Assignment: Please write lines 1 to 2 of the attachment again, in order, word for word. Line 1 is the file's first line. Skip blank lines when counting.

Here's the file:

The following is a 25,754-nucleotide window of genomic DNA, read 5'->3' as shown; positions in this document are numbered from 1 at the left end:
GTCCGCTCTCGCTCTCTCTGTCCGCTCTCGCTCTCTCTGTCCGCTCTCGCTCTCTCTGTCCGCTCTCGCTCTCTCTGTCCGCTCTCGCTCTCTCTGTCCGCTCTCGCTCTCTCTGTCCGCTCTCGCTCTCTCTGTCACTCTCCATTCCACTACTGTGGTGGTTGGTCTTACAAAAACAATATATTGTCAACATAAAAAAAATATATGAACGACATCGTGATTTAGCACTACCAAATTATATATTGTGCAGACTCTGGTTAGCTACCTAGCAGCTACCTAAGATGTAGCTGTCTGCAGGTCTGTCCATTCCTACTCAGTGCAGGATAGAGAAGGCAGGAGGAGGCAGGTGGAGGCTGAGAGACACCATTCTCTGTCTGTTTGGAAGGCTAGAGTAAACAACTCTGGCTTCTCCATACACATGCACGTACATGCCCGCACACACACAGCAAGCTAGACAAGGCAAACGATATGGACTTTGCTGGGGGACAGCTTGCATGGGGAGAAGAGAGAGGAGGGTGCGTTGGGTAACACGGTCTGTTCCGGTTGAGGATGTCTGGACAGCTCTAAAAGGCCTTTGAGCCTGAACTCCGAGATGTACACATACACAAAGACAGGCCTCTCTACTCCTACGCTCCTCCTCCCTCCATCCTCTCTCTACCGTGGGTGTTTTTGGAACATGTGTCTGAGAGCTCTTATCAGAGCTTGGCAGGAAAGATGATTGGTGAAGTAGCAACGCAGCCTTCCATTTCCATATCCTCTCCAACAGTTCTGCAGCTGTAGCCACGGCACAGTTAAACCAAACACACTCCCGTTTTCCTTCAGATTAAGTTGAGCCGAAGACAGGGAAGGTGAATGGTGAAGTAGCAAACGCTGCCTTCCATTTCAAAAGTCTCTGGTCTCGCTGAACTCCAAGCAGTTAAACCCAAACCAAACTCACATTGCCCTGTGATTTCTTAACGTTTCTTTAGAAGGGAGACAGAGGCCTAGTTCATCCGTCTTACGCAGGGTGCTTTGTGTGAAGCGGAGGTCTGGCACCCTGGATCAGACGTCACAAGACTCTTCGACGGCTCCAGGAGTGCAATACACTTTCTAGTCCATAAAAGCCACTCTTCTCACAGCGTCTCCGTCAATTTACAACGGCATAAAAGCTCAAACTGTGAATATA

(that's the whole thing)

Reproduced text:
The following is a 25,754-nucleotide window of genomic DNA, read 5'->3' as shown; positions in this document are numbered from 1 at the left end:
GTCCGCTCTCGCTCTCTCTGTCCGCTCTCGCTCTCTCTGTCCGCTCTCGCTCTCTCTGTCCGCTCTCGCTCTCTCTGTCCGCTCTCGCTCTCTCTGTCCGCTCTCGCTCTCTCTGTCCGCTCTCGCTCTCTCTGTCACTCTCCATTCCACTACTGTGGTGGTTGGTCTTACAAAAACAATATATTGTCAACATAAAAAAAATATATGAACGACATCGTGATTTAGCACTACCAAATTATATATTGTGCAGACTCTGGTTAGCTACCTAGCAGCTACCTAAGATGTAGCTGTCTGCAGGTCTGTCCATTCCTACTCAGTGCAGGATAGAGAAGGCAGGAGGAGGCAGGTGGAGGCTGAGAGACACCATTCTCTGTCTGTTTGGAAGGCTAGAGTAAACAACTCTGGCTTCTCCATACACATGCACGTACATGCCCGCACACACACAGCAAGCTAGACAAGGCAAACGATATGGACTTTGCTGGGGGACAGCTTGCATGGGGAGAAGAGAGAGGAGGGTGCGTTGGGTAACACGGTCTGTTCCGGTTGAGGATGTCTGGACAGCTCTAAAAGGCCTTTGAGCCTGAACTCCGAGATGTACACATACACAAAGACAGGCCTCTCTACTCCTACGCTCCTCCTCCCTCCATCCTCTCTCTACCGTGGGTGTTTTTGGAACATGTGTCTGAGAGCTCTTATCAGAGCTTGGCAGGAAAGATGATTGGTGAAGTAGCAACGCAGCCTTCCATTTCCATATCCTCTCCAACAGTTCTGCAGCTGTAGCCACGGCACAGTTAAACCAAACACACTCCCGTTTTCCTTCAGATTAAGTTGAGCCGAAGACAGGGAAGGTGAATGGTGAAGTAGCAAACGCTGCCTTCCATTTCAAAAGTCTCTGGTCTCGCTGAACTCCAAGCAGTTAAACCCAAACCAAACTCACATTGCCCTGTGATTTCTTAACGTTTCTTTAGAAGGGAGACAGAGGCCTAGTTCATCCGTCTTACGCAGGGTGCTTTGTGTGAAGCGGAGGTCTGGCACCCTGGATCAGACGTCACAAGACTCTTCGACGGCTCCAGGAGTGCAATACACTTTCTAGTCCATAAAAGCCACTCTTCTCACAGCGTCTCCGTCAATTTACAACGGCATAAAAGCTCAAACTGTGAATATA